Wall Street bounced back from negative territory to close higher Tuesday after investors watched oil prices drop but remained cautious as two economic reports showed a slowdown in business activity and economic growth in the last month.

The Dow Jones industrial average was up 51.40 points, or 0.51 percent, at 10,173.92. The technology-heavy Nasdaq Composite Index was up 1.61 points, or 0.09 percent, at 1,838.10, while the Standard & Poor's 500 index was up 5.09 points, or 0.1 percent, at 1,104.24. All three indexes had been in negative territory for most of the trading session Tuesday.

Trading was moderate, with 1.1 billion shares changing hands on the New York Stock Exchange, below the 1.4 billion daily average for last year. About 1.3 billion shares were traded on Nasdaq, also below the 1.69 billion daily average last year.

Advancers led decliners by about 2 to 1 on the NYSE. On the Nasdaq, advancers led decliners by about 3 to 2.

Two economic reports put the brakes on markets early Tuesday. The Conference Board (search), a private forecasting group, said its measure of consumer sentiment fell to 98.2 from a revised 105.7 in July. Economists polled by Reuters had forecast a fall to 103.5.

Also, a report showed business activity in the U.S. Midwest expanded in August for a 16th straight month but at a slower pace than expected, as pricing pressures mounted. The National Association of Purchasing Management-Chicago (search) business barometer fell to 57.3 from 64.7 in July. Economists had forecast the index at 60.8.

Investors were also anticipating employment data due Friday from the U.S. Commerce Department. With the past two months showing anemic job growth, a weaker-than-expected figure could prompt the Federal Reserve to slow interest rate hikes.

However, oil prices provided some optimism for investors, as prices slid Tuesday after more than a week of sharp falls. U.S. light crude was down 13 cents at $42.15 a barrel on the New York Mercantile Exchange, after topping $49 per barrel last week, but investors feared that the damage from weeks of higher prices may have already been done.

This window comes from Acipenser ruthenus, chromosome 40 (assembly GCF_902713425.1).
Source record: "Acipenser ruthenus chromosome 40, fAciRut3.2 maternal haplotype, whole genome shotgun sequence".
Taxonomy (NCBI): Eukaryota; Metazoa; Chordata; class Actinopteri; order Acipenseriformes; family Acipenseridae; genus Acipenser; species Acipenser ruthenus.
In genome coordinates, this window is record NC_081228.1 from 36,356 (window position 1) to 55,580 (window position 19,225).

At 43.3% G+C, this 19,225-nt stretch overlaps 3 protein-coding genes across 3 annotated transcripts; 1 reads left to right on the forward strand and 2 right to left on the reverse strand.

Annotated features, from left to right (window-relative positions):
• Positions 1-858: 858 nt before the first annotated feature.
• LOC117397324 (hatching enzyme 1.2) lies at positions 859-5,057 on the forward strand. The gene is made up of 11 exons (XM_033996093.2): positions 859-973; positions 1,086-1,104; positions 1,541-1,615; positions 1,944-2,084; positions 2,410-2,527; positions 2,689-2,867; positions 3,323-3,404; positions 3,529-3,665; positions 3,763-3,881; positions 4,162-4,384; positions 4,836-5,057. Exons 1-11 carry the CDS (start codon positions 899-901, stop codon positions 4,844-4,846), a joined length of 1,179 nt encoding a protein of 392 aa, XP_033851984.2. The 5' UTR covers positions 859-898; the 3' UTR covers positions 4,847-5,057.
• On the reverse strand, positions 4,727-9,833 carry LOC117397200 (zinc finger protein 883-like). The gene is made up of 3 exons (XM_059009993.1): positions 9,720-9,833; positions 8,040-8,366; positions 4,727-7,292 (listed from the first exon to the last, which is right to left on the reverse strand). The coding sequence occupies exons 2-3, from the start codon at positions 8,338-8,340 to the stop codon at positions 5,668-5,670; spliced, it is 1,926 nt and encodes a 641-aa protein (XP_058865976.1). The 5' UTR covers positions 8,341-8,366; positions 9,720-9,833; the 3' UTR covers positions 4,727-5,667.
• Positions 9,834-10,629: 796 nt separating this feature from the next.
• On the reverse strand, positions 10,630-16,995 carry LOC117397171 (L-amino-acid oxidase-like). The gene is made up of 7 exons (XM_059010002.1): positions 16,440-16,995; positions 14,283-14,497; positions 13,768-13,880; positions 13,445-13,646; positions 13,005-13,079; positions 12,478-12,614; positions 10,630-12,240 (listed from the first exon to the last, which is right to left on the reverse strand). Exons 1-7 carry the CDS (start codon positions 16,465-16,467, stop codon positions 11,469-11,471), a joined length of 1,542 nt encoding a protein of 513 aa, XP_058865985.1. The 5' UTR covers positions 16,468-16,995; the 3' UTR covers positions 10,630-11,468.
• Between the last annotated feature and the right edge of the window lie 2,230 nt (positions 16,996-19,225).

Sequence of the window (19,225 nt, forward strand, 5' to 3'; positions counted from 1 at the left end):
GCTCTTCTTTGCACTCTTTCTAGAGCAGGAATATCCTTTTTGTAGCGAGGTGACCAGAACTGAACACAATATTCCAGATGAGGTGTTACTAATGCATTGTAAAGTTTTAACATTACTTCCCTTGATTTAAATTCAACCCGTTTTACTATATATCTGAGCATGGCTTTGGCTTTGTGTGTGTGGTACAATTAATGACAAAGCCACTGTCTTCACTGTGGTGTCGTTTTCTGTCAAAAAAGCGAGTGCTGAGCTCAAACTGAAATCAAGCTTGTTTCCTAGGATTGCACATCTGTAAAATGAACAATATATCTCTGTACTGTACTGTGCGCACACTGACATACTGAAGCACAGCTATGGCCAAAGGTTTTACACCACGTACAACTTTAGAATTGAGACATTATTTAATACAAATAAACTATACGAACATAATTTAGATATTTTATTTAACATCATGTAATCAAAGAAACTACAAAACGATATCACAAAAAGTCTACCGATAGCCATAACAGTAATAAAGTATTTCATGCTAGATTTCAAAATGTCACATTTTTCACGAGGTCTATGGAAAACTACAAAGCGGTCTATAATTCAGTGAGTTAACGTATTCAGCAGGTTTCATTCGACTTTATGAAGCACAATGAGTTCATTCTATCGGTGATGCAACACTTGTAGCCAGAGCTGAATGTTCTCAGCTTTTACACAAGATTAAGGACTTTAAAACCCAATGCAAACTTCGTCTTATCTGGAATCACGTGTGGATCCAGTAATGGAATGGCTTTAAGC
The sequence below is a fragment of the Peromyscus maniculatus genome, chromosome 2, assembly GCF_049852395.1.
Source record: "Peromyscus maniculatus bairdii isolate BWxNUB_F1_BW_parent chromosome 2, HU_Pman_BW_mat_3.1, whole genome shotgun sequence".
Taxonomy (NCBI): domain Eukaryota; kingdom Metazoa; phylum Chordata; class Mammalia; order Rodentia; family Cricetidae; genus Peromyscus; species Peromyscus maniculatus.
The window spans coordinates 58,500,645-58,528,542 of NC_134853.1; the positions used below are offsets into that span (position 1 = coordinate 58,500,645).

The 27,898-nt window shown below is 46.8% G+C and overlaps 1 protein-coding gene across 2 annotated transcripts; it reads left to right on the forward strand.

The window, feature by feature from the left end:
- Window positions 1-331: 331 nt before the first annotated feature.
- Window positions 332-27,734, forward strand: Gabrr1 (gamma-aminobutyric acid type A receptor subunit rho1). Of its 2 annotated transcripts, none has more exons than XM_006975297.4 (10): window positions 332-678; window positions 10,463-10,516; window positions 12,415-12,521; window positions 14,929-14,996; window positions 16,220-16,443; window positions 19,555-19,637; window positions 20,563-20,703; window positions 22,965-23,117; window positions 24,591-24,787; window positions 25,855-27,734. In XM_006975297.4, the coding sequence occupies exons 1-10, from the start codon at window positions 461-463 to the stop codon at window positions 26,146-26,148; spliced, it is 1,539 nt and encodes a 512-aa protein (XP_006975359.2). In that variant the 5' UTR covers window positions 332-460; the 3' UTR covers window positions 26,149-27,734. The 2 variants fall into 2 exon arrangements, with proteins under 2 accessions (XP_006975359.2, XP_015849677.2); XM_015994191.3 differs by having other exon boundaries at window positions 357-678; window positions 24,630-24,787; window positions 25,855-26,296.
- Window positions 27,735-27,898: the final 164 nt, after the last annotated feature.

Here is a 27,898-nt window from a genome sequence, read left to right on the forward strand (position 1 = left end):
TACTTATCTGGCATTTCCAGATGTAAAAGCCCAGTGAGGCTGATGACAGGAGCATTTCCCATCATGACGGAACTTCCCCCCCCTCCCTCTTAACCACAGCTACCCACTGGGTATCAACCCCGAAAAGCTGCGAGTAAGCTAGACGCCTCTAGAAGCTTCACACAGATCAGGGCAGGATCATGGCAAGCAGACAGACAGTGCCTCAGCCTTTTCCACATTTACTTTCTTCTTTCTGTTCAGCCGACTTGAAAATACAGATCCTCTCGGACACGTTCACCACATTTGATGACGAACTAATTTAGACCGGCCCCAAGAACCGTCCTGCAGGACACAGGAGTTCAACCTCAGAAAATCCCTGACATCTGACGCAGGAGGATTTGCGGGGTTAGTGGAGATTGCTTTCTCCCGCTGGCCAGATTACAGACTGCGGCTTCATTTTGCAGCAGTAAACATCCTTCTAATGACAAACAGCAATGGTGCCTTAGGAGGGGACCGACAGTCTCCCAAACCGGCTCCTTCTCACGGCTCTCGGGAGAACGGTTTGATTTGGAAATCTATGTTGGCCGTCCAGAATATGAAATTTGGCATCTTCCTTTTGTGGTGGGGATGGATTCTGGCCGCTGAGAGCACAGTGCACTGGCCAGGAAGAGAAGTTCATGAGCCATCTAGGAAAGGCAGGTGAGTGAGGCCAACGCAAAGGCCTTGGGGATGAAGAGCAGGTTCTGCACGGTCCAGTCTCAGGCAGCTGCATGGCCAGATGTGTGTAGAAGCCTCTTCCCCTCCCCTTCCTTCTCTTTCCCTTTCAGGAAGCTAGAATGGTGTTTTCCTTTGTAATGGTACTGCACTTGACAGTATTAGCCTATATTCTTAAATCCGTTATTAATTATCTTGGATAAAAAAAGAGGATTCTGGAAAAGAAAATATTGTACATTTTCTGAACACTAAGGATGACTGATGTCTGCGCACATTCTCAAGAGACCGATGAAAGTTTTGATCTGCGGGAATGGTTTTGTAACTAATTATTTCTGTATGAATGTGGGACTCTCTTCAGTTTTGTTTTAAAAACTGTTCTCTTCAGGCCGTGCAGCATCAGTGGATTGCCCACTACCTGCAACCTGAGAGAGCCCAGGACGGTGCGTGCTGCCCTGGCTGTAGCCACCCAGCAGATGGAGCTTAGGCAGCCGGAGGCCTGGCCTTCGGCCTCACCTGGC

Oil stocks, including Exxon Mobil Corp. (XOM) and ChevronTexaco Corp. (CVX), rose even as crude prices dipped. Shares of Exxon were up 97 cents at $46.10, while shares of ChevronTexaco rose $2, or 2.09 percent, at $97.50. Both trade on the NYSE.

Volume is expected to continue to be light this week, as investors are on edge during the Republican National Convention, which opened Monday in New York. Security remains tight amid concerns of attacks to disrupt the convention. The week before the Sept. 6 Labor Day holiday is also popular for summer vacation on Wall Street.

"Certainly the oil prices help, but to the extent that anybody's paying attention this week, they're focusing on the economic numbers," said Brian Pears, head equity trader at Victory Capital Management. "We're really going to need to see evidence that this summer was a soft spot and not something prolonged."

Technology shares saw pressure from a number of reduced forecasts in microprocessors. Intel Corp.'s (INTC) third-quarter earnings forecast was downgraded by Morgan Stanley, while J.P. Morgan Securities lowered its outlooks for communications chip makers Xilinx Inc. (XLNX) and Altera Corp. (ALTR) Intel shed 31 cents to $21.29, while Xilinx lost 7 cents to $27.43 and Altera fell 16 cents to $18.92.

Merck & Co. (MRK) edged higher 4 cents to $44.97 after a study it commissioned, designed to drive sales of its cholesterol drug Zocor (search), showed no discernible difference between taking Zocor and simply adhering to a low-cholesterol diet.

Charles Schwab Corp. (SCH) announced it would sell its Soundview Capital Markets division, purchased less than a year ago for $321 million, to Swiss bank UBS AG for just $265 million, part of Schwab's refocusing on its core businesses. Schwab was down 2 cents at $9.45.

Grocery store chain Albertsons Inc. (ABS) dropped 52 cents to $24.58 after the company's second-quarter earnings fell year-over-year. The company blamed continuing fallout from the California grocery worker's strike this spring, as well as higher health and welfare payments.

Shares of Six Flags Inc. (PKS) rose more than 24 percent and was the top gainer on the NYSE after Daniel Snyder, owner of the Washington Redskins football team, bought an 8.8 percent stake in the amusement park operator. The stock was up $1.11 at $5.57.

The Russell 2000 index of smaller companies was up 3.37, or 0.6 percent, at 547.93.

Overseas, Japan's Nikkei stock average fell 0.9 percent. In afternoon trading, Britain's FTSE 100 closed down 0.7 percent, France's CAC-40 fell 1.2 percent for the session and Germany's DAX index dropped 1.4 percent.

Reuters and The Associated Press contributed to this report.